Marijuana users looking for work can now make use of a new search engine that only features job opportunities that don’t require tests for cannabis.
The new platform is called Phynally and it’s been developed by Damian Jorden, a Philadelphia entrepreneur who got tired of sifting through employers who insist that new recruits are tested for the presence of cannabis in their system.
“We are the LinkedIn for cannabis users,” said Jorden to Philadelphia magazine. “We want to match people with transparent employers who have transitioned out of those old policies that date back to the War on Drugs — employers who know that the future is legalization.”
Phynally features jobs in retail, finance, healthcare and banking, among other sectors, with companies like US Bank, Maine Health and Amazon. The tech giant – America’s second-largest employer – recently announced it would no longer mandate screenings for marijuana use among employees, including its fleet of delivery drivers. The site also includes a job posting with the City of Atlanta.
Employers seeking workers can post some jobs for free or they have the option of buying an annual package of unlimited postings for $150.
Since launching, more than 7,000 job seekers have uploaded their résumés to Phynally. Like many other job search engines, employers can search through these résumés and job seekers can search for employment opportunities using keyword filters, as well as setting location and sector preferences.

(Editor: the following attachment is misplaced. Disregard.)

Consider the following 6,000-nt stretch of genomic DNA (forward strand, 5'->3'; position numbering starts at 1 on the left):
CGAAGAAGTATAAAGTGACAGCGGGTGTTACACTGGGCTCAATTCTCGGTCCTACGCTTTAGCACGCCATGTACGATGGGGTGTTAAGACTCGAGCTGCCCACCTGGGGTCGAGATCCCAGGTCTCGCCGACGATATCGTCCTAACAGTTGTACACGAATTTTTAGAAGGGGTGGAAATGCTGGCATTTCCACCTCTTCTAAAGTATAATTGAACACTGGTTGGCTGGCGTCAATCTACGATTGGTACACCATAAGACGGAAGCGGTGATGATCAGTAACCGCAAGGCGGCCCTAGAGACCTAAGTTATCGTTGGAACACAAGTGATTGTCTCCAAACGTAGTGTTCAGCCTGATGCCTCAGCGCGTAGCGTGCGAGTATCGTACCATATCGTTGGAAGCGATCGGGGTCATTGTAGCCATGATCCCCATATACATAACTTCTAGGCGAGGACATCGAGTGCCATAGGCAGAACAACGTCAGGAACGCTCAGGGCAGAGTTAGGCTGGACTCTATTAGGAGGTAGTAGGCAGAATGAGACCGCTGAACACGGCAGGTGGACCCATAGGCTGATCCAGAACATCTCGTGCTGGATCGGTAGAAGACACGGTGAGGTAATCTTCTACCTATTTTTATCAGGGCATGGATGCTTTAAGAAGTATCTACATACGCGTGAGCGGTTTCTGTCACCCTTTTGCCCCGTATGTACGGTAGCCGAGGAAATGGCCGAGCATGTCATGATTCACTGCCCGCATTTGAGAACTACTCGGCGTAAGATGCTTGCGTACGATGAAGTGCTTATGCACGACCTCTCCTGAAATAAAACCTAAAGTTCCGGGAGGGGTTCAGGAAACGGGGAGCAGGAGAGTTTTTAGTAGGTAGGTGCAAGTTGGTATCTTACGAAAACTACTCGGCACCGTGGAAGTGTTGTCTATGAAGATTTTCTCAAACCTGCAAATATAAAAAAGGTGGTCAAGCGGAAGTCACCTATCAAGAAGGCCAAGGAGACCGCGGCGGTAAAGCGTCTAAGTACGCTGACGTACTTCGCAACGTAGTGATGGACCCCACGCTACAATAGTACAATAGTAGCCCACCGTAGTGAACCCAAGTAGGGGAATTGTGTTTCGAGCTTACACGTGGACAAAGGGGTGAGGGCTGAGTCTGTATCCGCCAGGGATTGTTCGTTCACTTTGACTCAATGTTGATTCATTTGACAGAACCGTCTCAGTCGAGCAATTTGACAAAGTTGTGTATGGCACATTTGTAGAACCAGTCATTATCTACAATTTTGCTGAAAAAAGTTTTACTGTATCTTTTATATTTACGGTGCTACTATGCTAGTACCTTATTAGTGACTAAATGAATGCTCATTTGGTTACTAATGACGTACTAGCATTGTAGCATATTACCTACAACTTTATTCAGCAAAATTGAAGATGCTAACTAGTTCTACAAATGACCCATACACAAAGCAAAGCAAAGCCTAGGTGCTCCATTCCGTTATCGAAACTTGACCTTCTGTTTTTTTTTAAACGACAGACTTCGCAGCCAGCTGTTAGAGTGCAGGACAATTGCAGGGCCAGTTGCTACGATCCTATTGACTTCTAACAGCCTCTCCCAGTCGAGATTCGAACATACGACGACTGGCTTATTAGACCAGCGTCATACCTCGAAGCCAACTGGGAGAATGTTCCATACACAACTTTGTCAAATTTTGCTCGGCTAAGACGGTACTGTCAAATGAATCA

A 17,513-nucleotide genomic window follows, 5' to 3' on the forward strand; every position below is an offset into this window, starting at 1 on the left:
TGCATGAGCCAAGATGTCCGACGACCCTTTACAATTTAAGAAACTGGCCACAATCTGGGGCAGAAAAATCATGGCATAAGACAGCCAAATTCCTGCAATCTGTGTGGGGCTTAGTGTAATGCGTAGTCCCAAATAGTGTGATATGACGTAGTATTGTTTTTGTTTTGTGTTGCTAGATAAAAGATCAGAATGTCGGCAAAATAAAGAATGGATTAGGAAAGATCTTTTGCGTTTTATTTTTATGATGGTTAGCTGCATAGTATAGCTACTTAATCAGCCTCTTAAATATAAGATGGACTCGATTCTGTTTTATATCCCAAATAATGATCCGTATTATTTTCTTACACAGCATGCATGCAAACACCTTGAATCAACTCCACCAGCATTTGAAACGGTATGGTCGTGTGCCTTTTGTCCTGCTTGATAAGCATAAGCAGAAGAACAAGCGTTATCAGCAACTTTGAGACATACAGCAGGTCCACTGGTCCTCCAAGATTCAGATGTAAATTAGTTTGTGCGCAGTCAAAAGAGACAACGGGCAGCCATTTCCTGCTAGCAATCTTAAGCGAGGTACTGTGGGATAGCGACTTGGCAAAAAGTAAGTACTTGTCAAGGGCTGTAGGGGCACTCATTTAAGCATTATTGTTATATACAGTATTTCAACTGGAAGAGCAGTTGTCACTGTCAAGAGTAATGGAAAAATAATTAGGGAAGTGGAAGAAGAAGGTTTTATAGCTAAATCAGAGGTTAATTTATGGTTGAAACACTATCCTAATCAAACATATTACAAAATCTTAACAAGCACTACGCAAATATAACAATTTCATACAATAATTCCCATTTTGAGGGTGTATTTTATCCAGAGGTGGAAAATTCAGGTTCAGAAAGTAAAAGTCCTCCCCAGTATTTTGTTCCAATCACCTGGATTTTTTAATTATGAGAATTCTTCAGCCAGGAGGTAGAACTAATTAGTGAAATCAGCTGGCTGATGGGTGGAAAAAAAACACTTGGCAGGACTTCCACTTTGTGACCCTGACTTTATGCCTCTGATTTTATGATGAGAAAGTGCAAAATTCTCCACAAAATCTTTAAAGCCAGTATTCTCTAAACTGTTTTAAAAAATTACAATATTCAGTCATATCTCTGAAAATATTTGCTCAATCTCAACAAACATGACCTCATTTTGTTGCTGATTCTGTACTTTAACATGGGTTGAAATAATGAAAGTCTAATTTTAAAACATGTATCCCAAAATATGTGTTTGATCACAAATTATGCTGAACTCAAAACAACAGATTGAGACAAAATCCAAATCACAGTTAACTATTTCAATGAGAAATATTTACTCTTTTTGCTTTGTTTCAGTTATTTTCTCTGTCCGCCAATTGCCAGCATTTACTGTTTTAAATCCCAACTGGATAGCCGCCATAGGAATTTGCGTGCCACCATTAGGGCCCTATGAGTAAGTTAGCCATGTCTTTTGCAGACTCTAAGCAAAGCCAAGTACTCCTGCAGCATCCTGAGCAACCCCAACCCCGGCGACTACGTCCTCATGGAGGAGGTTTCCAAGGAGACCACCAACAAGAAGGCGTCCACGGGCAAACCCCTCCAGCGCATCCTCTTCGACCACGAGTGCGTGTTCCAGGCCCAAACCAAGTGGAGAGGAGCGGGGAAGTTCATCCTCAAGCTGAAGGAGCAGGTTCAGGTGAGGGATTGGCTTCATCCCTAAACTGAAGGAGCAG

Jorden said more and more companies are aware of the trend toward marijuana legalization in the US now, and are relaxing their drug screening requirements accordingly.
“The main reason behind it is that 47% of college graduates consume cannabis,” Jorden said. “This is today’s working class.”
But progress is still slow, and Jorden hopes Phynally will help remove barriers between employers and employees over out-of-work cannabis use.
To do this, Phynally is in the process of raising $2 million to help expand the reach of the platform. The company is also rolling out a paid service that connects prospective medical marijuana patients with doctors that can provide them with a recommendation.
The overarching goal of Phynally, according to Jorden, is to connect talented employees who use cannabis with progressive companies that aren’t hung up on prevailing social stigmas surrounding marijuana use.
“Just because someone consumes cannabis on their time does not mean they are not qualified for a position,” Jorden said. “That’s why we are here to give employers access to a completely new pool of job seekers.”